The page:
PID Autotune

PID-Tuning

After changing the firmware, you will have to perform a PID Autotune to calculate the Kp, Ki and Kd values. These values will vary from printer to printer due to the different behaviour of the heating cartridge and the thermistor as well as slightly different heat capcity and conductivity of the hotend assembly.

One sign of bad PID values are very long heating times, overshots of the temperature and thermal runaways.

Activate PID control for the heatbed

To activate the PID control for your heatbed you will have to open your firmware in the Arduino IDE and navigate to the configuration.h. Go to “PID > Bed Temperature Control” and remove the two // in front of the following line:

//#define PIDTEMPBED

PID Autotuning

For this we will need a way to send gcode to our 3d printer for example pronterface, octoprint, Simplify3D or any other. First of all we are going to set up the gcode.

The gcode for the PID autotuning is the M303 command. After that you will have to define the heating element you want to do the tuning for. The S behind that stands for the temperature you want to do the PID tuning.

The c stands for the cycles you want to do. The more cycles, the better the PID values. I usualy take 8 cycles.

You will get new Kp, Ki and Kd values after each cycle as well as an averaged after the end of the PID-tuning. Remember the last value you get and save it either to the eeprom or change the firmware of your 3D printer.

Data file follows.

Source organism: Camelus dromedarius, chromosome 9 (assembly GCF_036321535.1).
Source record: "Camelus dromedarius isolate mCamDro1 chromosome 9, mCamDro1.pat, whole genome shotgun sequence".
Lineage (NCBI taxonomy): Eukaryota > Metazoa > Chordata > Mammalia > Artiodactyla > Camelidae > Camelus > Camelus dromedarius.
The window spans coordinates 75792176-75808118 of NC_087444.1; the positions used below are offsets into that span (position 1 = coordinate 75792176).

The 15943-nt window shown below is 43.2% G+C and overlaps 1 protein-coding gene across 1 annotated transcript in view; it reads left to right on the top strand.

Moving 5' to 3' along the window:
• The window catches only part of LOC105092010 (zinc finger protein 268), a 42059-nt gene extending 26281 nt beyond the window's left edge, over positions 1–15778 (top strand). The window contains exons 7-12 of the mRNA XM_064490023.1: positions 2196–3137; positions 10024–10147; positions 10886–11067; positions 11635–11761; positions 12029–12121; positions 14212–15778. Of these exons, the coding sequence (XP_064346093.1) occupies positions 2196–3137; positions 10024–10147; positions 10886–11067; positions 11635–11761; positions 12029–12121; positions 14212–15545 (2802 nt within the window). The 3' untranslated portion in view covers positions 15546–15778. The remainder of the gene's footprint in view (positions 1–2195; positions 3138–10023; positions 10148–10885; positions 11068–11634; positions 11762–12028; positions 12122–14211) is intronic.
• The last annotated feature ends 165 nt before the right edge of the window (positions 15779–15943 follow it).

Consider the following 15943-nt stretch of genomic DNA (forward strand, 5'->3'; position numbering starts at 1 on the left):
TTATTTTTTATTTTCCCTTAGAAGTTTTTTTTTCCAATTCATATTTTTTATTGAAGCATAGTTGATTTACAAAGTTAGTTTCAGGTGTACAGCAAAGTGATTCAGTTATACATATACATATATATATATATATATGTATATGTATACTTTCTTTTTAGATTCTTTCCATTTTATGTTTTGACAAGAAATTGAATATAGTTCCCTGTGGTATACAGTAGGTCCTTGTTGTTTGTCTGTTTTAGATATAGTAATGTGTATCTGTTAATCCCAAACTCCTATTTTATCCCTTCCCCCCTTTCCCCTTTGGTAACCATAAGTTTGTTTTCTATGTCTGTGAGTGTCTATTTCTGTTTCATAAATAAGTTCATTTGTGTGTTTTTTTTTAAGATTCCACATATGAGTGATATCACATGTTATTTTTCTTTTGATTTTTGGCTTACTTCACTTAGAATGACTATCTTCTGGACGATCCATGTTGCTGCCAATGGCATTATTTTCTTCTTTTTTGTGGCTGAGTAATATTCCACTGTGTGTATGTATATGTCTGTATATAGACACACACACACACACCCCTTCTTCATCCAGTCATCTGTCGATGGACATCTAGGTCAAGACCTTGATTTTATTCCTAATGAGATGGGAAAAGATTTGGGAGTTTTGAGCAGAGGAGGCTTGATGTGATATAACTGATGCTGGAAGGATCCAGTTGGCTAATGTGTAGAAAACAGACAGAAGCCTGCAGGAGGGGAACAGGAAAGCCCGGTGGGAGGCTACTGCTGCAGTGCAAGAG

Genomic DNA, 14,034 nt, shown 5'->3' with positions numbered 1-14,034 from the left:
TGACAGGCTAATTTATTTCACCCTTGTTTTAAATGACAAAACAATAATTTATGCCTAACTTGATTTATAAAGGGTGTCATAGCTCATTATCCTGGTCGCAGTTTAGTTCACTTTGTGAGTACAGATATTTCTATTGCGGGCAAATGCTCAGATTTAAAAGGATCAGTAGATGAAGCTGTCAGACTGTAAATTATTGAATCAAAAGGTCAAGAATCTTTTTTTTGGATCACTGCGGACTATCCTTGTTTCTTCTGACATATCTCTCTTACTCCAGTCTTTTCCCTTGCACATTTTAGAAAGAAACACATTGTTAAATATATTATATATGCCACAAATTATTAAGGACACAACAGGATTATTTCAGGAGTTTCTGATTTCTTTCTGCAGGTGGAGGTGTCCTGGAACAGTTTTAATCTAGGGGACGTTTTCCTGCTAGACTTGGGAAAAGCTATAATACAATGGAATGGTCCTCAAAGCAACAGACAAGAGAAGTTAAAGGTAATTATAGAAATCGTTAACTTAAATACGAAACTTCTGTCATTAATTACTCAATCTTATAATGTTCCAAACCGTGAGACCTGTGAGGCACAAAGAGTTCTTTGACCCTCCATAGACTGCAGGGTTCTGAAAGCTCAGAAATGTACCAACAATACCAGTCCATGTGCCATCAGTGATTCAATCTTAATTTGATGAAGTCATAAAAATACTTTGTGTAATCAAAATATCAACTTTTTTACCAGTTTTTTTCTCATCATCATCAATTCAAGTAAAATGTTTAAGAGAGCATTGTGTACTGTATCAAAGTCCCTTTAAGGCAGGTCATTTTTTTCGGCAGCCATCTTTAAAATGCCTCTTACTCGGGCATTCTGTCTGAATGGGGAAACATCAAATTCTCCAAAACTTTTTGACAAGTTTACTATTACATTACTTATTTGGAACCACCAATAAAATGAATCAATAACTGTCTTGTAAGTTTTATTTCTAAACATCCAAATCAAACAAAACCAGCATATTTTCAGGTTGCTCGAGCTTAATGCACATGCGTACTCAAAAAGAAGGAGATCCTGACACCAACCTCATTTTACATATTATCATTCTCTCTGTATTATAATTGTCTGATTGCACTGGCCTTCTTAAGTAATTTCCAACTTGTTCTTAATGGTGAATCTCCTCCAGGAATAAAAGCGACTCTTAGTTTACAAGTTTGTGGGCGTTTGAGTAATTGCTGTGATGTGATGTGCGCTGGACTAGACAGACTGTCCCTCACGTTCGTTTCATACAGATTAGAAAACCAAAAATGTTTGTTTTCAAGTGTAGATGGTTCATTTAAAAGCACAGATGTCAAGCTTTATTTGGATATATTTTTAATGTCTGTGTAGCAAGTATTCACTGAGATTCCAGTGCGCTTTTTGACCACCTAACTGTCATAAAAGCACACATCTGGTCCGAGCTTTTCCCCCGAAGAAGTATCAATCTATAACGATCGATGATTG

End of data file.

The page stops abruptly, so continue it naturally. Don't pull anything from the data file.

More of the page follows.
Tuning the hotend

Tuning the hotend
Tuning the hotend

If you are mainly printing PLA you probably want to turn on the parts cooling fan. Use the command:

M106 S255

S is not in % but goes from 0…255. Just multiply the percentage you usually use for the parts cooling fan to the 255 and you get the desired value.

If you are mainly printing one kind of filament, chose the temperature you are printing it at. If you are printing many different, chose an average or rather a weighted average towards the higher temperatures. If you tune it for too low temperatures, you won’t reach the higher temperatures. However if you tune it for too high temperatures overshoots can appear. For both cases there could also be a high fluctuation of temperature. So if you see any of these problems, perform a short PID tuning.

We are going to use the following command to do the PID tuning for 200°C and 8 cycles.

M303 E0 S200 C8
Temperature curve of the hotend
Temperature curve of the hotend

Wait till all the cycles have finished and remember the averaged Kp, Ki and Kd values.

PID Autotune
Kp, Ki and Kd values of the hotend

To save these values you have two options:

1. EEPROM

To save these values to the EEPROM you will need to have it activated in the marlin firmware. If you own the standard A8 board it is already activated, if you are using a RAMPS with a custom marlin setup remove the two // in front of the following line:

M301 P1 I2 D3

And to save the EEPROM use the following command:

M500

2. Firmware

To save these values to the firmware, open the marlin.ino in Arduino IDE and go to the configuration.h. Navigate to PID Settings and edit the following lines:

  #define  DEFAULT_Kp
  #define  DEFAULT_Ki
  #define  DEFAULT_Kd

Tuning the heatbed

Tuning the heatbed
Tuning the heatbed

Because I am mainly printing PLA, I will set up the PID tuning for 60°C  and again using 8 cycles.

M303 E-1 S60 C8

Again wait till all cycles have finished and save the averaged values.

Temperature curve of the hotend
Temperature curve of the hotend

1. EEPROM

For the heatbed use the following command

M304 P1 I2 D3

and again save the EEPROM:

M500

2. Firmware

For the heatbed you will have to edit the following lines below PID > Bed Temperature Control:

#define  DEFAULT_bedKp 1
#define  DEFAULT_bedKi 2
#define  DEFAULT_bedKd 3

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